Propagation of Amaryllis


The large, brilliantly colored flowers of the amaryllis plant have endeared it to gardeners worldwide. In North America the outdoor range of these subtropical plants is limited to Florida and the coast of Southern California. In cooler climates Amaryillis, or Hippeastrum as it is known botanically, is very popular as a house plant, much admired for its vibrant red, pink and orange blooms.


Amaryllis does not always grow true from seed, so this method of propagation is not widely used. Seeds can be harvested from the seed pods that ripen four to five weeks after pollination. The seeds are ready to plant in flats or trays immediately. Use vermiculite, perlite or a blend of peat moss and sand as a potting mix and plant the seeds 1/4 inch deep. Seedlings may be transplanted to larger pots after they have developed at least two sets of leaves.


The bulbs of the amaryllis have basal plates at the bottom much like onions. The bulbs can be cut into vertical sections for propagation provided each piece has at least a portion of the basal plate attached. Several months after flowering, the bulbs can be dug up and divided in this way. The bulb sections should be planted by placing the lower third containing a piece of the basal plate into moistened vermiculite. It normally takes four to eight weeks for seedlings to develop with this method.


Offsets are small bulbs that grow from the sides of an existing bulb. For effective propagation, Amaryllis offsets should be at least 1/4 the size of the mother bulb. After the amaryllis plants start to die back in the fall, dig up the bulbs to check for offsets large enough to plant and remove them by cutting or breaking them off. Both the offsets and the mother bulb should be replanted immediately. Trim the stem and roots of the mother bulb to about 2 inches in length before replanting.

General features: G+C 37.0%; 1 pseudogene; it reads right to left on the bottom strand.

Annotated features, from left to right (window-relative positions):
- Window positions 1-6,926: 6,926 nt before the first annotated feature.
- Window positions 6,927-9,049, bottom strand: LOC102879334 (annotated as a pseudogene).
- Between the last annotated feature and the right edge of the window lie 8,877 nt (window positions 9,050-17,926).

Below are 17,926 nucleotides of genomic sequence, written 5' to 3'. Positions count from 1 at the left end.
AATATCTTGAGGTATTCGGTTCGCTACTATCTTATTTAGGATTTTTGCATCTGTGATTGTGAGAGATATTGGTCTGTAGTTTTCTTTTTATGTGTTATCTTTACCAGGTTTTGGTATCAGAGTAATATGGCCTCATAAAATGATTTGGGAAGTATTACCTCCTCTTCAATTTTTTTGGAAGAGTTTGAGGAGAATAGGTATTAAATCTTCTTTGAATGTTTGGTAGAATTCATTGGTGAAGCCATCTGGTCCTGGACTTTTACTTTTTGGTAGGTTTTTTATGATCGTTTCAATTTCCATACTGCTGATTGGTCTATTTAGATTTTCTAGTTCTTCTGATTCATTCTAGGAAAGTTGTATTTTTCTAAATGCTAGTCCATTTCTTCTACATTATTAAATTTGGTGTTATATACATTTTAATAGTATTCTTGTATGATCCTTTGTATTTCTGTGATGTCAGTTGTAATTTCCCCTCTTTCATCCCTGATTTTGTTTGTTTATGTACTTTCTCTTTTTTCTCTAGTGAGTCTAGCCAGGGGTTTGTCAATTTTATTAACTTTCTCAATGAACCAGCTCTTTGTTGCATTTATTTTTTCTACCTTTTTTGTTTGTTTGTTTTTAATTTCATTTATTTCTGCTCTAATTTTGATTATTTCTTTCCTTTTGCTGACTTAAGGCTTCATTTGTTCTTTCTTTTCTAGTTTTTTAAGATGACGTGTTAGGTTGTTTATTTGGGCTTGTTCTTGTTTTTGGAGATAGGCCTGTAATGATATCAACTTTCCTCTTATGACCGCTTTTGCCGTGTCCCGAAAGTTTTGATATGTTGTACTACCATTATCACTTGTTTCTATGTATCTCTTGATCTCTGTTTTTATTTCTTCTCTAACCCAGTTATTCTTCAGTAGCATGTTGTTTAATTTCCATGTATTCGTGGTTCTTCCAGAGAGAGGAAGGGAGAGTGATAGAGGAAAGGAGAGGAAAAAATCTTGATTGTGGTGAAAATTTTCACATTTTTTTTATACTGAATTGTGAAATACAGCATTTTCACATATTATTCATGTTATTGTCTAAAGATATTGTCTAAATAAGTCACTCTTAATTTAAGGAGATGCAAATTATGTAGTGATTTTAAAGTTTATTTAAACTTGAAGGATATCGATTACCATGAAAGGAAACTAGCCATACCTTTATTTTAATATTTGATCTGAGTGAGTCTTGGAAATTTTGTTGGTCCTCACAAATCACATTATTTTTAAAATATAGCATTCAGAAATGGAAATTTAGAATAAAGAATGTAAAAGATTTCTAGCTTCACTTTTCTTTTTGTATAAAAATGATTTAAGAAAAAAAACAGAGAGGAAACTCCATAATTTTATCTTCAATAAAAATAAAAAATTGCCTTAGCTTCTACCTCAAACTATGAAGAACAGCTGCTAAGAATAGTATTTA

The time required for plants to bloom after propagation depends on the method used. Propagation by cuttage has the shortest turn around with blooms usually appearing in the second or third year. Amaryllis grown from offsets may take three or four years to flower. Plants propagated from seed can be unpredictable when it comes to flowering.


Before propagating, the plants should be examined for any sign of disease. Amaryllis is prone to red-blotch, also called leaf scorch, which is characterized by reddish spots and patches that can occur anywhere on the foliage or bulbs. Mild cases may respond to treatment with copper fungicide. Mosaic is another ailment common to amaryllis. It is identified by red streaks and yellow spots on the leaves. In the case of mosaic or serious red-blotch the plant or bulb should be destroyed to prevent the spread of the disease.

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About this Author

Based in Surrey, British Columbia, Stephen Oakley is a freelance writer focusing on environmental issues, travel and all things outdoors. His background includes many years spent working in the Canadian wilderness and traveling worldwide.